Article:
A new update of the recent unrest in Burundi, covering events from 26 April to 5 December 2015 has been released by ACLED. This update can be found here. These real-time data draw primarily on crowd-sourced information available from 2015Burundi as well as from ACLED’s weekly real-time conflict data release.
Burundi saw a slight decrease in the number of reported conflict events while the number of reported fatalities remained similar to that seen the week prior. There has been a recent trend of bodies being discovered in areas other than where they were killed, making it difficult to decipher whether the violence was perpetrated by police, non-government armed groups, or some other conflict actor. On December 1, residents discovered three bodies in Mutakura, but did not see any fresh blood nearby. Residents believe the victims were killed during gunfights and explosions in neighbouring Kinama the night before, then dragged to Mutakura. On December 2, four beheaded bodies were found in the Ntahangwa area of Cibitoke. The deceased are thought to have been executed in another area of Bujumbura before being covered and hauled to Ntahangwa.
Another new trend is the presence of Burundi’s API Unit (Appui pour la protection des institutions), a police division responsible for protecting state institutions. On December 5, reports states that members of the API Unit attacked and injured a radio station correspondent in Muyinga. In Bwiza the day before, an armed group dressed in API uniforms targeted police general Christophe “Wakenya” Manirambona. Whether the attackers were actually API officers or only disguised as such, they succeeded in killing three people. Manirambona was not in the vehicle at the time of the attack.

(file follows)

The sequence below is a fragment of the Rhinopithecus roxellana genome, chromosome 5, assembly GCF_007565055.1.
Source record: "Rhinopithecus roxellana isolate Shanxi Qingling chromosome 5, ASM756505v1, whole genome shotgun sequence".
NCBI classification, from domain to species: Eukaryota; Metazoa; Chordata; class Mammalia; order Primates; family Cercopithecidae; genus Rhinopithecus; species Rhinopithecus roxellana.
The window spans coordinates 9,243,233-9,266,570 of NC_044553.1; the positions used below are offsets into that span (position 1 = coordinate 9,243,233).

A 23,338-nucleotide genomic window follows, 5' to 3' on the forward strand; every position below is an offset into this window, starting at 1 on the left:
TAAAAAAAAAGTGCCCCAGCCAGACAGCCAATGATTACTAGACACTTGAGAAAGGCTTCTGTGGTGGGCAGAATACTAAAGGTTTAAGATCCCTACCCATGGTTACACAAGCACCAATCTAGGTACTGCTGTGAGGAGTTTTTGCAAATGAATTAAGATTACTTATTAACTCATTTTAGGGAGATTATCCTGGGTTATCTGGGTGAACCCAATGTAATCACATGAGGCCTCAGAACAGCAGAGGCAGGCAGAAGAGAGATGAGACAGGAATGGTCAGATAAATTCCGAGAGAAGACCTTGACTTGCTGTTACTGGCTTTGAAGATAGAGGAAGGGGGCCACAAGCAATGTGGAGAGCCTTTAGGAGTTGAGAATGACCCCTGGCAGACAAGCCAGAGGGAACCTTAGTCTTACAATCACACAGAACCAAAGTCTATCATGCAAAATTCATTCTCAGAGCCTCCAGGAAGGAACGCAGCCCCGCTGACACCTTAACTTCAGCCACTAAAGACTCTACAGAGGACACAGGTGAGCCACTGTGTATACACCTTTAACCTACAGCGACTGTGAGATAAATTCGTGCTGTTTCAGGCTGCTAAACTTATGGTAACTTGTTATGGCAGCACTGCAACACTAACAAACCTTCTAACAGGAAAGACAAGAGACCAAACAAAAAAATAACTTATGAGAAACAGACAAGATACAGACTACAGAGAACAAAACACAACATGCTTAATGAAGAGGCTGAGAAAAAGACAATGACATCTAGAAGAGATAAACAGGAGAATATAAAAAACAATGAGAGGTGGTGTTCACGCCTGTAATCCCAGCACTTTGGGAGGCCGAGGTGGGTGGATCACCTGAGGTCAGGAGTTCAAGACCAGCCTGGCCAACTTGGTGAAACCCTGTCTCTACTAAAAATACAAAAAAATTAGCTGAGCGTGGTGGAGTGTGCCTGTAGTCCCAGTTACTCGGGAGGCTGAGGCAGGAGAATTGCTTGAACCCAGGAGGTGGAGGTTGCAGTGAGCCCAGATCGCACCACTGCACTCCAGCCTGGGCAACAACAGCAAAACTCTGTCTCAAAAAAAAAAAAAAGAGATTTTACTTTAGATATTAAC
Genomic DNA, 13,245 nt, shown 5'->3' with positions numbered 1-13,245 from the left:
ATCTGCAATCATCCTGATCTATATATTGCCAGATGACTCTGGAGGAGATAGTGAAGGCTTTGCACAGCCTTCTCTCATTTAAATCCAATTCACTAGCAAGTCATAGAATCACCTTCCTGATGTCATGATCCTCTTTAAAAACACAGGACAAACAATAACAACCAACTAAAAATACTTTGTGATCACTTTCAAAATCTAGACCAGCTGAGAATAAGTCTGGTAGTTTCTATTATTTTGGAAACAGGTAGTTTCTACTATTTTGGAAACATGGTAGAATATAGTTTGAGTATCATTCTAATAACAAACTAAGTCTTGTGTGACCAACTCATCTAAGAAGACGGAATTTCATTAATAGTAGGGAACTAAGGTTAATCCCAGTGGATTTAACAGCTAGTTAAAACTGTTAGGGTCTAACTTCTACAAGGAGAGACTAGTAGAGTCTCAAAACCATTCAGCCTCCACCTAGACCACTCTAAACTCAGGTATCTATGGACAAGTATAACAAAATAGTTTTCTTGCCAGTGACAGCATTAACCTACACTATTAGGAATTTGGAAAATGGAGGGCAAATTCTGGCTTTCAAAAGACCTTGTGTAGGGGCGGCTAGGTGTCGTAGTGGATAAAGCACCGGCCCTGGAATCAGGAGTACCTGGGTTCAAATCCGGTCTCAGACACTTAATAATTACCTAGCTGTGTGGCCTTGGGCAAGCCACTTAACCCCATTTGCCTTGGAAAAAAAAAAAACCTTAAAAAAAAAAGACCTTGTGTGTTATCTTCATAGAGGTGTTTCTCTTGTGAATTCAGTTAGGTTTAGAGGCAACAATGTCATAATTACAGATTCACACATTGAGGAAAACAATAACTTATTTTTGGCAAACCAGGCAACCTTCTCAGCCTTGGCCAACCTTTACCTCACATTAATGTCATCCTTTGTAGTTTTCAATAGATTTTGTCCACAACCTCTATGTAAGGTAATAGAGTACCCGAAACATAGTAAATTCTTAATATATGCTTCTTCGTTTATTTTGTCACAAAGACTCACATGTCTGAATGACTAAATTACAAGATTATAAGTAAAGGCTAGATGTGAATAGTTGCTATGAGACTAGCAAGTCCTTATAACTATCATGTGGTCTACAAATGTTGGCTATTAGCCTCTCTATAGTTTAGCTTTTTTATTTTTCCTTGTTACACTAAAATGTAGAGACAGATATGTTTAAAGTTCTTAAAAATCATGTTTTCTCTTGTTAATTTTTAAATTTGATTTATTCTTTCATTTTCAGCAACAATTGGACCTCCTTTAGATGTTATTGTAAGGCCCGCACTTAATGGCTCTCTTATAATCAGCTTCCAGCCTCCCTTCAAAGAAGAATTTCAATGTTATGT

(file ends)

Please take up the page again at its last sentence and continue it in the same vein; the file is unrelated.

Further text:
As November came to a close, there was a drastic drop in the number of riots and protests. Only one riot at a prison and one protest at a school occurred in the entire month of November; neither incident was directly related to the current political situation. This marks a clear shift in a crisis that began as a slew of anti-Nkurunziza protests, but has since become a mass of street battles between police and opposition groups that have taken up weapons. At the start of the conflict in April, May, and June, riots and protests made up the majority of conflict events, with the number of fatalities staying relatively low (with the exception of the week of May 4). Once riots and protests subsided in July, and battles and violence against civilians became the most common conflict events, the number of reported fatalities has noticeably increased. Although fatality numbers have fluctuated over the past three months, they have overall remained higher than in the first three months of the crisis.
For more on Burundi local data coverage and analysis, see ACLED’s prior posts on this topic.